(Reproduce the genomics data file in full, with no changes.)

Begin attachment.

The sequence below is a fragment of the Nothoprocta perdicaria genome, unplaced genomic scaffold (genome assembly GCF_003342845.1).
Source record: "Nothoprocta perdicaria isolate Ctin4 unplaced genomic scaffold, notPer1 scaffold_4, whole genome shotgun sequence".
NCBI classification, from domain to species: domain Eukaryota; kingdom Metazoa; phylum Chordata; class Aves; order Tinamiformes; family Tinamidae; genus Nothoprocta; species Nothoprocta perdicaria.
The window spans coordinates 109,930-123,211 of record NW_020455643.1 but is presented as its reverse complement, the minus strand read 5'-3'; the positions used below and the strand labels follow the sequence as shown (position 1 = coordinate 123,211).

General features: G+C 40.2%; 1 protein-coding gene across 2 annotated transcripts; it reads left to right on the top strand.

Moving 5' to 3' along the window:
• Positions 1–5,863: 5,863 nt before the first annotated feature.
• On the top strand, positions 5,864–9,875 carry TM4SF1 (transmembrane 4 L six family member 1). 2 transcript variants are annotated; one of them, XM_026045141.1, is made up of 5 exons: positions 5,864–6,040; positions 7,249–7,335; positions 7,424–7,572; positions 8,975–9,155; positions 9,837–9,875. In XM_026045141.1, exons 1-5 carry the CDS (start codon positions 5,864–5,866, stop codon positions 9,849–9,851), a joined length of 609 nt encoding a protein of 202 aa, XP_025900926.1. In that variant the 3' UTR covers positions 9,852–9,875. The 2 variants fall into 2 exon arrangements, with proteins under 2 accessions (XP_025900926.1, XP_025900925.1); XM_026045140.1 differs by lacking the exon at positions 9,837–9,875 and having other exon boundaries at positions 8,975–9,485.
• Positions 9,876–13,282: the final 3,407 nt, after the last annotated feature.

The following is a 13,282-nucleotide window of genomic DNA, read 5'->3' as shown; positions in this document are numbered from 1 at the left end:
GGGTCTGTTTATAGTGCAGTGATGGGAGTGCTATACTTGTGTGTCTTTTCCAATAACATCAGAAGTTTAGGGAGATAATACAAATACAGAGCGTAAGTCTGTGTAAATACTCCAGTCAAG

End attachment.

The sequence below is a fragment of the Nothoprocta perdicaria genome, unplaced genomic scaffold (genome assembly GCF_003342845.1).
Source record: "Nothoprocta perdicaria isolate Ctin4 unplaced genomic scaffold, notPer1 scaffold_4, whole genome shotgun sequence".
NCBI classification, from domain to species: domain Eukaryota; kingdom Metazoa; phylum Chordata; class Aves; order Tinamiformes; family Tinamidae; genus Nothoprocta; species Nothoprocta perdicaria.
The window spans coordinates 109,930-123,211 of record NW_020455643.1 but is presented as its reverse complement, the minus strand read 5'-3'; the positions used below and the strand labels follow the sequence as shown (position 1 = coordinate 123,211).

General features: G+C 40.2%; 1 protein-coding gene across 2 annotated transcripts; it reads left to right on the top strand.

Moving 5' to 3' along the window:
• Positions 1–5,863: 5,863 nt before the first annotated feature.
• On the top strand, positions 5,864–9,875 carry TM4SF1 (transmembrane 4 L six family member 1). 2 transcript variants are annotated; one of them, XM_026045141.1, is made up of 5 exons: positions 5,864–6,040; positions 7,249–7,335; positions 7,424–7,572; positions 8,975–9,155; positions 9,837–9,875. In XM_026045141.1, exons 1-5 carry the CDS (start codon positions 5,864–5,866, stop codon positions 9,849–9,851), a joined length of 609 nt encoding a protein of 202 aa, XP_025900926.1. In that variant the 3' UTR covers positions 9,852–9,875. The 2 variants fall into 2 exon arrangements, with proteins under 2 accessions (XP_025900926.1, XP_025900925.1); XM_026045140.1 differs by lacking the exon at positions 9,837–9,875 and having other exon boundaries at positions 8,975–9,485.
• Positions 9,876–13,282: the final 3,407 nt, after the last annotated feature.

The following is a 13,282-nucleotide window of genomic DNA, read 5'->3' as shown; positions in this document are numbered from 1 at the left end:
GGGTCTGTTTATAGTGCAGTGATGGGAGTGCTATACTTGTGTGTCTTTTCCAATAACATCAGAAGTTTAGGGAGATAATACAAATACAGAGCGTAAGTCTGTGTAAATACTCCAGTCAAG